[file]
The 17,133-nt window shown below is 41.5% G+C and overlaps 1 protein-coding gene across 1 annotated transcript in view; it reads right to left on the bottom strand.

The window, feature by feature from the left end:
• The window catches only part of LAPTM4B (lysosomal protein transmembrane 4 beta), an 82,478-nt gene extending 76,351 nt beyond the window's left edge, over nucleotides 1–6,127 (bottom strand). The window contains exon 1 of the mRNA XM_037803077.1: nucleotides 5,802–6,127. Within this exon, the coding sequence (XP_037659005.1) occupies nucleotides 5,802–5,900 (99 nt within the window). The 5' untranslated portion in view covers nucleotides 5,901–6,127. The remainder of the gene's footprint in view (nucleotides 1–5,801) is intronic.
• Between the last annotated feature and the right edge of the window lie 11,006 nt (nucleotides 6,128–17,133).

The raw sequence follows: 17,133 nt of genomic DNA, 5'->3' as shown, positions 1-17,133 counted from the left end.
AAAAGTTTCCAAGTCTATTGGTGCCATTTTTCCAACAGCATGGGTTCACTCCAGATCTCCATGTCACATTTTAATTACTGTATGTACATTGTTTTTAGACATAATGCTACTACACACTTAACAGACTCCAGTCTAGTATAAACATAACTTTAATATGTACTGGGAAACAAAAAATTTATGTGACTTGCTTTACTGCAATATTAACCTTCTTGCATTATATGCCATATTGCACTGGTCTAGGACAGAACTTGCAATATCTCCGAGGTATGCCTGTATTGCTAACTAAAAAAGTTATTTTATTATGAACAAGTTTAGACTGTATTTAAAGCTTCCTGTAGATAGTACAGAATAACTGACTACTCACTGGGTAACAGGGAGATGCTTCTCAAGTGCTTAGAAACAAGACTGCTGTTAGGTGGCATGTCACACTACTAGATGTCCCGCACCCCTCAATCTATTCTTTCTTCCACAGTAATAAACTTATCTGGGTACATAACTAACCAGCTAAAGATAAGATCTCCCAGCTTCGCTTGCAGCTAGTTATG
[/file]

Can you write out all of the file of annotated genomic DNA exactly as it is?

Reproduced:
The 17,133-nt window shown below is 41.5% G+C and overlaps 1 protein-coding gene across 1 annotated transcript in view; it reads right to left on the bottom strand.

The window, feature by feature from the left end:
• The window catches only part of LAPTM4B (lysosomal protein transmembrane 4 beta), an 82,478-nt gene extending 76,351 nt beyond the window's left edge, over nucleotides 1–6,127 (bottom strand). The window contains exon 1 of the mRNA XM_037803077.1: nucleotides 5,802–6,127. Within this exon, the coding sequence (XP_037659005.1) occupies nucleotides 5,802–5,900 (99 nt within the window). The 5' untranslated portion in view covers nucleotides 5,901–6,127. The remainder of the gene's footprint in view (nucleotides 1–5,801) is intronic.
• Between the last annotated feature and the right edge of the window lie 11,006 nt (nucleotides 6,128–17,133).

The raw sequence follows: 17,133 nt of genomic DNA, 5'->3' as shown, positions 1-17,133 counted from the left end.
AAAAGTTTCCAAGTCTATTGGTGCCATTTTTCCAACAGCATGGGTTCACTCCAGATCTCCATGTCACATTTTAATTACTGTATGTACATTGTTTTTAGACATAATGCTACTACACACTTAACAGACTCCAGTCTAGTATAAACATAACTTTAATATGTACTGGGAAACAAAAAATTTATGTGACTTGCTTTACTGCAATATTAACCTTCTTGCATTATATGCCATATTGCACTGGTCTAGGACAGAACTTGCAATATCTCCGAGGTATGCCTGTATTGCTAACTAAAAAAGTTATTTTATTATGAACAAGTTTAGACTGTATTTAAAGCTTCCTGTAGATAGTACAGAATAACTGACTACTCACTGGGTAACAGGGAGATGCTTCTCAAGTGCTTAGAAACAAGACTGCTGTTAGGTGGCATGTCACACTACTAGATGTCCCGCACCCCTCAATCTATTCTTTCTTCCACAGTAATAAACTTATCTGGGTACATAACTAACCAGCTAAAGATAAGATCTCCCAGCTTCGCTTGCAGCTAGTTATG